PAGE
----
planificar los detalles sobre la implementacidn del proyecto. Esta reunion agrupara a expertos nacionales
en recursos fitogeneticos y en la conservacion de ecosistemas. Para la reunion WCMC preparara una serie
de reportes como base para la discusidn y para el desarrollo de las metodologias. El contenido propuesto
para los reportes es el resultado de discusiones de una reunion preliminar entre la Comisidn Nacional de
Recursos Fitogeneticos de Costa Rica (CONAREFI); la Oficina Latinoamericana Regional de IPGRI; el
Jardin Botanico Real de Kew, Reino Unido; el Jardin Botanico Real de Edimburgo, Reino Unido; CAB
Internacional y el Instituto Smithsonian, USA. Se llevarl a cabo una amplia consulta durante la preparacidn
de los documentos de discusidn para la reunion.
Como bases para la discusidn WCMC preparara:
* la extension y cobertura de la informacidn sobre recursos fitogeneticos in situ.
* un directorio de expertos en taxa, senalada como un prioridad por REMERFI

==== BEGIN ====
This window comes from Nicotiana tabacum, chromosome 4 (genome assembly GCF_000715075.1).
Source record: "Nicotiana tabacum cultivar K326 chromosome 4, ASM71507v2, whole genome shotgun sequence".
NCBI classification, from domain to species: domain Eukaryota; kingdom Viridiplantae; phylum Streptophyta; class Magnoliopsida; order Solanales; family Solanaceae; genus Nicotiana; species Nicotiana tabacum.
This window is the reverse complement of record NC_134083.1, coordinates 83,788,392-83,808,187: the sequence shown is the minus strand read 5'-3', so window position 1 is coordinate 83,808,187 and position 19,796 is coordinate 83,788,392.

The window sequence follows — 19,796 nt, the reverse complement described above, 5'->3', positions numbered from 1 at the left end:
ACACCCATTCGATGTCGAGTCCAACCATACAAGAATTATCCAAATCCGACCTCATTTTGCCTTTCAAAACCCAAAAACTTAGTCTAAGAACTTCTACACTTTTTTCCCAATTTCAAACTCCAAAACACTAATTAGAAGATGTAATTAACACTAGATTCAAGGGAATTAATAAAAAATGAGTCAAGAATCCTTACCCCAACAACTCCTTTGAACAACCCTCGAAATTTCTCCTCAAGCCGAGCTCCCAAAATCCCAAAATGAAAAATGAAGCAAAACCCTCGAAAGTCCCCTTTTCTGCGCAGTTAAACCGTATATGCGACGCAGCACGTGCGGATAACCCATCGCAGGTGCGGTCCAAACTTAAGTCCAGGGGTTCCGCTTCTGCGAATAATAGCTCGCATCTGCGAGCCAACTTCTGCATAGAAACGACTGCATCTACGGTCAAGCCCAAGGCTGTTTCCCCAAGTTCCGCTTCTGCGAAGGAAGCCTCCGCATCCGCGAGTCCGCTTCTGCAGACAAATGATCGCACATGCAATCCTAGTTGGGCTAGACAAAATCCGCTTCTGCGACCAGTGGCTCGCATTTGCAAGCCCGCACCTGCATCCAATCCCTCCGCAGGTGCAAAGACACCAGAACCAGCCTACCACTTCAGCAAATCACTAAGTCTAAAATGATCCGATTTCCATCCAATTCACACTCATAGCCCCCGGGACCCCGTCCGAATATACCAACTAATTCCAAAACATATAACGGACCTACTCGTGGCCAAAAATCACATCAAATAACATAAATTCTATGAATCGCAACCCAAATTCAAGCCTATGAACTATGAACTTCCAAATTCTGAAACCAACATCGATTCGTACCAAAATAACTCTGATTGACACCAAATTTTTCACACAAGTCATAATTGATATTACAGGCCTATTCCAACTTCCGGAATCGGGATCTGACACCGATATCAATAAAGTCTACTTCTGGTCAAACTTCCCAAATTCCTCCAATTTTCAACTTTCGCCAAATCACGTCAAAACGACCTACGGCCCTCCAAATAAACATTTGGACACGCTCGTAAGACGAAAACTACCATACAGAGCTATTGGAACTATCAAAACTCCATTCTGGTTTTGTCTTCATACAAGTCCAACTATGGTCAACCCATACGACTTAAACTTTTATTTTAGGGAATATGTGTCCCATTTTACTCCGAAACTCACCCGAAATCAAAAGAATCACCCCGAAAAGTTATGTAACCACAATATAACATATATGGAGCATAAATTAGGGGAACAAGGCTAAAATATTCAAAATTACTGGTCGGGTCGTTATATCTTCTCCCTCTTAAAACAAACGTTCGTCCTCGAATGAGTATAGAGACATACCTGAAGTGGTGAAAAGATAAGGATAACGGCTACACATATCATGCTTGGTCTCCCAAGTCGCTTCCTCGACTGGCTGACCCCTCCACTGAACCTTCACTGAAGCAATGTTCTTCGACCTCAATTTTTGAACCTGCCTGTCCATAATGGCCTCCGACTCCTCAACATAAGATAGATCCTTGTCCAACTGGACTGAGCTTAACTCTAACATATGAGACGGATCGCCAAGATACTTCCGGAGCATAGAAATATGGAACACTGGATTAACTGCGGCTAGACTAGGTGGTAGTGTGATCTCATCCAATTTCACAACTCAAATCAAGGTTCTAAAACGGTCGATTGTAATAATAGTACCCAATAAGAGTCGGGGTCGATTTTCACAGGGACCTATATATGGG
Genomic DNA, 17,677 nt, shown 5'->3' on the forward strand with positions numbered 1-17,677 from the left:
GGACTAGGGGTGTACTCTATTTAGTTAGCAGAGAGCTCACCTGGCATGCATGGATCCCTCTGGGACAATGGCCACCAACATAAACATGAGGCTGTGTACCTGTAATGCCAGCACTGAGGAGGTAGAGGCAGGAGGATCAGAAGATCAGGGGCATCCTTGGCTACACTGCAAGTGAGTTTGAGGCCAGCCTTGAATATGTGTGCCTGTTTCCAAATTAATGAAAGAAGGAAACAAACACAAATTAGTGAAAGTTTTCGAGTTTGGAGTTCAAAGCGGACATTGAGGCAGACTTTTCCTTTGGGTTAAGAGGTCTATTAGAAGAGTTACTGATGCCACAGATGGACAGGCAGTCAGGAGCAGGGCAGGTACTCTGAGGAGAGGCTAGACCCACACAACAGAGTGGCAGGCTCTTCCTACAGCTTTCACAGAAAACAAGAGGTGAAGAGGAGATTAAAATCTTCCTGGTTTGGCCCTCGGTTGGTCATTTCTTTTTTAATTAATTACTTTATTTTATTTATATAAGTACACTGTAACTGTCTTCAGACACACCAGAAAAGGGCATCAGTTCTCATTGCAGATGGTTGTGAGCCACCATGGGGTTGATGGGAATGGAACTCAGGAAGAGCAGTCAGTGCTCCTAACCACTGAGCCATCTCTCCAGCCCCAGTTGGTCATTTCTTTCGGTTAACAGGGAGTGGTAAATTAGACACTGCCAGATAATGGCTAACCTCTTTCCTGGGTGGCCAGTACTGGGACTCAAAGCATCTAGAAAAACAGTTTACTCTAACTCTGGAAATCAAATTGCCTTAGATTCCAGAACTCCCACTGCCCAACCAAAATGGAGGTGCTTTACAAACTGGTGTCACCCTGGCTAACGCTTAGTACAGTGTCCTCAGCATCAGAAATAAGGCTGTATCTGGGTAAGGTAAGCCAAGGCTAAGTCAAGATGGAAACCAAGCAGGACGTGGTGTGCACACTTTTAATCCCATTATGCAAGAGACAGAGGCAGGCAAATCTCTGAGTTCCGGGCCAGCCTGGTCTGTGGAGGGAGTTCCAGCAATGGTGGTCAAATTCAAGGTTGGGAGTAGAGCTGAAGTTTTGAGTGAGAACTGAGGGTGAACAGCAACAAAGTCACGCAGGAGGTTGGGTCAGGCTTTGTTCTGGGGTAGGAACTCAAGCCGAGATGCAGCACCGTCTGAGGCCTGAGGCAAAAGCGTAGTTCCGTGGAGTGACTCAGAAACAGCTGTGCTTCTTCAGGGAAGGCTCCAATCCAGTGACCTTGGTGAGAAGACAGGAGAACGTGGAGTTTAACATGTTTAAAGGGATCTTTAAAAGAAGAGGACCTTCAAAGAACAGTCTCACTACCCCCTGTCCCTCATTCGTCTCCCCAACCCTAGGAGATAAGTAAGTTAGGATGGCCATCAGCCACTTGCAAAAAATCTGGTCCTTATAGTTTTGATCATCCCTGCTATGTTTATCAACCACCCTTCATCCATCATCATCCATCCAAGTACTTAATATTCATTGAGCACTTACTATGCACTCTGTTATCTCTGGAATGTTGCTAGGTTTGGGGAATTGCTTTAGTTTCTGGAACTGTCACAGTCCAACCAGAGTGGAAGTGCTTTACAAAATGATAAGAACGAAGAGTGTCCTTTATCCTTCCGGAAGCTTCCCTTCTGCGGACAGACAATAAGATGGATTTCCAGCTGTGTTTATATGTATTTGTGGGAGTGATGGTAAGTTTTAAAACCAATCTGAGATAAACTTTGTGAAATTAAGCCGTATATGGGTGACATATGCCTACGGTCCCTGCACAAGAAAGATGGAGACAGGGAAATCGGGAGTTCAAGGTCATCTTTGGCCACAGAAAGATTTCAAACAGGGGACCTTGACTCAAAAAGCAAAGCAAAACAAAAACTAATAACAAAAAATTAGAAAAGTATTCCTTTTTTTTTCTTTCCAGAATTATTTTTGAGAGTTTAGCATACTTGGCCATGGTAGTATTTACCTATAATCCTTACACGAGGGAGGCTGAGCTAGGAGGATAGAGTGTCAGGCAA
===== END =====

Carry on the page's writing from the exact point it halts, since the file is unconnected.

* un asesoramiento sobre la medida en la cual estas especies existen en colecciones ex situ
* un andlisis de la cobertura de areas protegidas, la medida en la cual existen inventarios botanicos
para las areas protegidas, y el nivel de informacidn disponible de los recursos fitogeneticos
conservados in situ
* Datos de Sistemas de Informacidn Geografica para grupos de taxa seleccionados
* una revisidn de aplicaciones de bases de datos y formatos preliminares de transferencia para
intercambio de datos sobre conservacion in situ de recursos fitogeneticos
Para mayor informacidn sobre el proyecto por favor contactar a:
World Conservation Monitoring Centre
219 Huntingdon Road
Cambridge CB3 ODL
Tel: + 0223 277314 Fax: 0223 277136 Correo electronico: email@example.com
J At 1
World Conservation Monitoring Centre
219 Huntingdon Road
Cambridge CB3 ODL
Telephone +44 223 2773 14
Fax +44 223 277136
, P * The World Conservation Monitoring Centre is a joint-venture between the three
It* *J partQers who developed the WorW Conservation^trategy and its successor Caring for
*WF l/ie Eart/j: IUCN-The World Conservation Union, UNEP- United Nations Environment
AVWF Programme, and WWF-World Wide Fund for Nature.